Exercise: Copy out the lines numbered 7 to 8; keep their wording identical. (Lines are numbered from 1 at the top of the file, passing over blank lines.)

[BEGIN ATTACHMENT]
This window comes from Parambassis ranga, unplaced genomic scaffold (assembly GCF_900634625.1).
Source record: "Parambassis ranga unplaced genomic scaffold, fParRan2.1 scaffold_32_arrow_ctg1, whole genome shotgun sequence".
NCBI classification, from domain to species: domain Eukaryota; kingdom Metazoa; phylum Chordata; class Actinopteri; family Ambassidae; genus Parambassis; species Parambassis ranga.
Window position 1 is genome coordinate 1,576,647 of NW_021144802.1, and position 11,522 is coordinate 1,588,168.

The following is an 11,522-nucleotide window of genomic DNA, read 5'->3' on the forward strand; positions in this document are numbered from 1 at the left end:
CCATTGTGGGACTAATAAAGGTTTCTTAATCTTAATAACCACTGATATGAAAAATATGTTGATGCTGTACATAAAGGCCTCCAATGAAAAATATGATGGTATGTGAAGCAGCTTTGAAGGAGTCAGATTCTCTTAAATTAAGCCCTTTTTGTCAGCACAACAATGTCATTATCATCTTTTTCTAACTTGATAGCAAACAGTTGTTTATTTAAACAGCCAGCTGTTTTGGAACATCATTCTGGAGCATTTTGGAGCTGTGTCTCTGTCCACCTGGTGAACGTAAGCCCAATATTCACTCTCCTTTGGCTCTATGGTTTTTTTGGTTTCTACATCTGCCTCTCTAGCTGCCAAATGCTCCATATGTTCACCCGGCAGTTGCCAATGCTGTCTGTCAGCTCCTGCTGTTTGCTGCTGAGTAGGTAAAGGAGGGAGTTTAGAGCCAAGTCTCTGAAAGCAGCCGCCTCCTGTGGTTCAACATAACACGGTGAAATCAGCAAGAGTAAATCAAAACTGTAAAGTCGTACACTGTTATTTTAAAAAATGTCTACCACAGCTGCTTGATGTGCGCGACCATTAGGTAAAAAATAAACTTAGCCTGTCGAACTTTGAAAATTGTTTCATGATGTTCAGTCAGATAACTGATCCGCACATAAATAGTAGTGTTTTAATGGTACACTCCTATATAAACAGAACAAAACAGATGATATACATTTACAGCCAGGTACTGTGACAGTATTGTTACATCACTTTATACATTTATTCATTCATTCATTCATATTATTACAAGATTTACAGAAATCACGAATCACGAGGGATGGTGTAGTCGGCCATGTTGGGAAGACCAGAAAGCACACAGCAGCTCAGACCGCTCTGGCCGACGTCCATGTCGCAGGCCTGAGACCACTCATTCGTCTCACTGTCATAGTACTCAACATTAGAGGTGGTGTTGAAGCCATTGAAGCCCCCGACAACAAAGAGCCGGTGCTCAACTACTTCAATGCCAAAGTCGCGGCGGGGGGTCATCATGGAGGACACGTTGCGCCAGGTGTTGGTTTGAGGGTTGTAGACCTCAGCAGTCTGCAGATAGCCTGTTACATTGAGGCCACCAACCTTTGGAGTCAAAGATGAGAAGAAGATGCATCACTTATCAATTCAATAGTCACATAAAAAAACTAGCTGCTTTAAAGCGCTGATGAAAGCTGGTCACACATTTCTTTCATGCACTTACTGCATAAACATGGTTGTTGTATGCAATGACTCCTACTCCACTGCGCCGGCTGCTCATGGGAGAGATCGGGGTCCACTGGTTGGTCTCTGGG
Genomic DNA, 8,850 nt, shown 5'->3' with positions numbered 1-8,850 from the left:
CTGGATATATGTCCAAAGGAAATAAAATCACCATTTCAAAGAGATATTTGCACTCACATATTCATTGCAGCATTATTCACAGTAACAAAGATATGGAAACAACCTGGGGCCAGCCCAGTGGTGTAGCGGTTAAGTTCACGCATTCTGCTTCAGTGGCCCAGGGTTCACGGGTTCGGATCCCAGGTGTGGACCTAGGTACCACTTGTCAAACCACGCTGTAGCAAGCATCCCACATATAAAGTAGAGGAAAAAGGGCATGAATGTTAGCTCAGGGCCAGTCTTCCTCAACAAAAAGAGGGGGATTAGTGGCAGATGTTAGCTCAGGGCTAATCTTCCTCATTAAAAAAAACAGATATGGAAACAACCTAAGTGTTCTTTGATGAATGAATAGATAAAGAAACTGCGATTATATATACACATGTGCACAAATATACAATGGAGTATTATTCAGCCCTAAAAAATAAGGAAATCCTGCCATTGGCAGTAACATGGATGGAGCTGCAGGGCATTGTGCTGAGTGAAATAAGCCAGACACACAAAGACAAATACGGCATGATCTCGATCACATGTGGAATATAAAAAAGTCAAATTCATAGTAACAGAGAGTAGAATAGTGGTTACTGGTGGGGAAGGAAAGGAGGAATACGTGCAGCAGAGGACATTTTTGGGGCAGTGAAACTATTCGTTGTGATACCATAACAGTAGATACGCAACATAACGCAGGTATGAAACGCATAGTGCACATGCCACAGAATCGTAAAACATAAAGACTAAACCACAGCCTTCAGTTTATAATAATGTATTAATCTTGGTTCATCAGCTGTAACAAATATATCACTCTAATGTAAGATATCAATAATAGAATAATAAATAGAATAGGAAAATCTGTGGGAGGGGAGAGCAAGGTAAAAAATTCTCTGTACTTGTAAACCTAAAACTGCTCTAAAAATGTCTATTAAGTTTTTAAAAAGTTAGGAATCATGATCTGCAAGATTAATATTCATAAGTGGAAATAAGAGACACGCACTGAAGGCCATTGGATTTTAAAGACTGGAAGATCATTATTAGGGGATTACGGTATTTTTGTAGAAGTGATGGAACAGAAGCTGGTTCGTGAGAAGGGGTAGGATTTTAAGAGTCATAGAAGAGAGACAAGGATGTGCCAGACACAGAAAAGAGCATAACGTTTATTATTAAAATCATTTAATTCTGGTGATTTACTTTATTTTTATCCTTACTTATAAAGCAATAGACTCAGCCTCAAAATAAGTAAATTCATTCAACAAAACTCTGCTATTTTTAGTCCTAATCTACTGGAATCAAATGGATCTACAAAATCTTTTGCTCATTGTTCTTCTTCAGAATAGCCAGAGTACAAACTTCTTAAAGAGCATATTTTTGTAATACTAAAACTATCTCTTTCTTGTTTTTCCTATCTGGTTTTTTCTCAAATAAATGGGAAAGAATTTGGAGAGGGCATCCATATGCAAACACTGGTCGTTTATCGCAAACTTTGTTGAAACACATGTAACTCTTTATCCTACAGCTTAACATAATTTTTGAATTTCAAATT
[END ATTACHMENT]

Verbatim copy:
Genomic DNA, 8,850 nt, shown 5'->3' with positions numbered 1-8,850 from the left:
CTGGATATATGTCCAAAGGAAATAAAATCACCATTTCAAAGAGATATTTGCACTCACATATTCATTGCAGCATTATTCACAGTAACAAAGATATGGAAACAACCTGGGGCCAGCCCAGTGGTGTAGCGGTTAAGTTCACGCATTCTGCTTCAGTGGCCCAGGGTTCACGGGTTCGGATCCCAGGTGTGGACCTAGGTACCACTTGTCAAACCACGCTGTAGCAAGCATCCCACATATAAAGTAGAGGAAAAAGGGCATGAATGTTAGCTCAGGGCCAGTCTTCCTCAACAAAAAGAGGGGGATTAGTGGCAGATGTTAGCTCAGGGCTAATCTTCCTCATTAAAAAAAACAGATATGGAAACAACCTAAGTGTTCTTTGATGAATGAATAGATAAAGAAACTGCGATTATATATACACATGTGCACAAATATACAATGGAGTATTATTCAGCCCTAAAAAATAAGGAAATCCTGCCATTGGCAGTAACATGGATGGAGCTGCAGGGCATTGTGCTGAGTGAAATAAGCCAGACACACAAAGACAAATACGGCATGATCTCGATCACATGTGGAATATAAAAAAGTCAAATTCATAGTAACAGAGAGTAGAATAGTGGTTACTGGTGGGGAAGGAAAGGAGGAATACGTGCAGCAGAGGACATTTTTGGGGCAGTGAAACTATTCGTTGTGATACCATAACAGTAGATACGCAACATAACGCAGGTATGAAACGCATAGTGCACATGCCACAGAATCGTAAAACATAAAGACTAAACCACAGCCTTCAGTTTATAATAATGTATTAATCTTGGTTCATCAGCTGTAACAAATATATCACTCTAATGTAAGATATCAATAATAGAATAATAAATAGAATAGGAAAATCTGTGGGAGGGGAGAGCAAGGTAAAAAATTCTCTGTACTTGTAAACCTAAAACTGCTCTAAAAATGTCTATTAAGTTTTTAAAAAGTTAGGAATCATGATCTGCAAGATTAATATTCATAAGTGGAAATAAGAGACACGCACTGAAGGCCATTGGATTTTAAAGACTGGAAGATCATTATTAGGGGATTACGGTATTTTTGTAGAAGTGATGGAACAGAAGCTGGTTCGTGAGAAGGGGTAGGATTTTAAGAGTCATAGAAGAGAGACAAGGATGTGCCAGACACAGAAAAGAGCATAACGTTTATTATTAAAATCATTTAATTCTGGTGATTTACTTTATTTTTATCCTTACTTATAAAGCAATAGACTCAGCCTCAAAATAAGTAAATTCATTCAACAAAACTCTGCTATTTTTAGTCCTAATCTACTGGAATCAAATGGATCTACAAAATCTTTTGCTCATTGTTCTTCTTCAGAATAGCCAGAGTACAAACTTCTTAAAGAGCATATTTTTGTAATACTAAAACTATCTCTTTCTTGTTTTTCCTATCTGGTTTTTTCTCAAATAAATGGGAAAGAATTTGGAGAGGGCATCCATATGCAAACACTGGTCGTTTATCGCAAACTTTGTTGAAACACATGTAACTCTTTATCCTACAGCTTAACATAATTTTTGAATTTCAAATT